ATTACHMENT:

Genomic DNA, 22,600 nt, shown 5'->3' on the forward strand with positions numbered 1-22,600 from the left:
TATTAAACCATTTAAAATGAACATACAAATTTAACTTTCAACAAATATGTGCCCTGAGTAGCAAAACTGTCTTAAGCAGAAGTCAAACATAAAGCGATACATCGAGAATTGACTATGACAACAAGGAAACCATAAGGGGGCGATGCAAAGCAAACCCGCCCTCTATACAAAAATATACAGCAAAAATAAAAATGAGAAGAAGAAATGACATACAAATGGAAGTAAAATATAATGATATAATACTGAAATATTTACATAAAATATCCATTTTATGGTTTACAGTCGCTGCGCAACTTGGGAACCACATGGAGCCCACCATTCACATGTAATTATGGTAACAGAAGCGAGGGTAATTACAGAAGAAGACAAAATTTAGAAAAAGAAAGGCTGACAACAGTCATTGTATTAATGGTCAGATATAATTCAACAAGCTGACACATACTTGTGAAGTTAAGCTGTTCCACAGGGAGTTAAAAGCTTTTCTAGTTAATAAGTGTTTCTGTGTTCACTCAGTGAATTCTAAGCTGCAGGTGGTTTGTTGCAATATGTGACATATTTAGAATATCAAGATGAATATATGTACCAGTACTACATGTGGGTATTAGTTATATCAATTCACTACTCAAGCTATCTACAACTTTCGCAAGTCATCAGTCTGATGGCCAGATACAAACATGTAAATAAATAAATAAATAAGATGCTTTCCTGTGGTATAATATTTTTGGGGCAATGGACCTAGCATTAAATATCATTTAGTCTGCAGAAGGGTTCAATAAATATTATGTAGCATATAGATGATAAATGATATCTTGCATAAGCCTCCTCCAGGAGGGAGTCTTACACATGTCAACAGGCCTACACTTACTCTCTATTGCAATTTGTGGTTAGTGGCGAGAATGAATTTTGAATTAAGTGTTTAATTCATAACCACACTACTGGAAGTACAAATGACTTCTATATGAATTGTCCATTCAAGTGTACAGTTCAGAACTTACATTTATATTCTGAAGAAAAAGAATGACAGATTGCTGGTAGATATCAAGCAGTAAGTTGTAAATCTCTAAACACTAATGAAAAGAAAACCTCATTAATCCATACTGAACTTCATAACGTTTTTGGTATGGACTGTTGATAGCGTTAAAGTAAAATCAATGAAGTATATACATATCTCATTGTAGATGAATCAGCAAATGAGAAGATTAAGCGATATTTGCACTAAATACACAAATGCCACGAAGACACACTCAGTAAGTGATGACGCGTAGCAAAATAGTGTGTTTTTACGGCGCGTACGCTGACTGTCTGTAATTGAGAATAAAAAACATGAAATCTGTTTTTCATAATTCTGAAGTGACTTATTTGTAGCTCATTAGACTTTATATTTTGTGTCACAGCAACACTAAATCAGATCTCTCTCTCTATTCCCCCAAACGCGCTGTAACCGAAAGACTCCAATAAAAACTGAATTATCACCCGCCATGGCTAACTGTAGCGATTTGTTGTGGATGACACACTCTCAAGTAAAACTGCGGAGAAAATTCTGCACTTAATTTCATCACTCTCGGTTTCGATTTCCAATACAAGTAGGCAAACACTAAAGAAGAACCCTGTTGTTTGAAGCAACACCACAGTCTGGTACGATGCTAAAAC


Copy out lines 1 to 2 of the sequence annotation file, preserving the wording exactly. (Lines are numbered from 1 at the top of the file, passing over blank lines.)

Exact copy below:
Genomic DNA, 22,600 nt, shown 5'->3' on the forward strand with positions numbered 1-22,600 from the left:
TATTAAACCATTTAAAATGAACATACAAATTTAACTTTCAACAAATATGTGCCCTGAGTAGCAAAACTGTCTTAAGCAGAAGTCAAACATAAAGCGATACATCGAGAATTGACTATGACAACAAGGAAACCATAAGGGGGCGATGCAAAGCAAACCCGCCCTCTATACAAAAATATACAGCAAAAATAAAAATGAGAAGAAGAAATGACATACAAATGGAAGTAAAATATAATGATATAATACTGAAATATTTACATAAAATATCCATTTTATGGTTTACAGTCGCTGCGCAACTTGGGAACCACATGGAGCCCACCATTCACATGTAATTATGGTAACAGAAGCGAGGGTAATTACAGAAGAAGACAAAATTTAGAAAAAGAAAGGCTGACAACAGTCATTGTATTAATGGTCAGATATAATTCAACAAGCTGACACATACTTGTGAAGTTAAGCTGTTCCACAGGGAGTTAAAAGCTTTTCTAGTTAATAAGTGTTTCTGTGTTCACTCAGTGAATTCTAAGCTGCAGGTGGTTTGTTGCAATATGTGACATATTTAGAATATCAAGATGAATATATGTACCAGTACTACATGTGGGTATTAGTTATATCAATTCACTACTCAAGCTATCTACAACTTTCGCAAGTCATCAGTCTGATGGCCAGATACAAACATGTAAATAAATAAATAAATAAGATGCTTTCCTGTGGTATAATATTTTTGGGGCAATGGACCTAGCATTAAATATCATTTAGTCTGCAGAAGGGTTCAATAAATATTATGTAGCATATAGATGATAAATGATATCTTGCATAAGCCTCCTCCAGGAGGGAGTCTTACACATGTCAACAGGCCTACACTTACTCTCTATTGCAATTTGTGGTTAGTGGCGAGAATGAATTTTGAATTAAGTGTTTAATTCATAACCACACTACTGGAAGTACAAATGACTTCTATATGAATTGTCCATTCAAGTGTACAGTTCAGAACTTACATTTATATTCTGAAGAAAAAGAATGACAGATTGCTGGTAGATATCAAGCAGTAAGTTGTAAATCTCTAAACACTAATGAAAAGAAAACCTCATTAATCCATACTGAACTTCATAACGTTTTTGGTATGGACTGTTGATAGCGTTAAAGTAAAATCAATGAAGTATATACATATCTCATTGTAGATGAATCAGCAAATGAGAAGATTAAGCGATATTTGCACTAAATACACAAATGCCACGAAGACACACTCAGTAAGTGATGACGCGTAGCAAAATAGTGTGTTTTTACGGCGCGTACGCTGACTGTCTGTAATTGAGAATAAAAAACATGAAATCTGTTTTTCATAATTCTGAAGTGACTTATTTGTAGCTCATTAGACTTTATATTTTGTGTCACAGCAACACTAAATCAGATCTCTCTCTCTATTCCCCCAAACGCGCTGTAACCGAAAGACTCCAATAAAAACTGAATTATCACCCGCCATGGCTAACTGTAGCGATTTGTTGTGGATGACACACTCTCAAGTAAAACTGCGGAGAAAATTCTGCACTTAATTTCATCACTCTCGGTTTCGATTTCCAATACAAGTAGGCAAACACTAAAGAAGAACCCTGTTGTTTGAAGCAACACCACAGTCTGGTACGATGCTAAAAC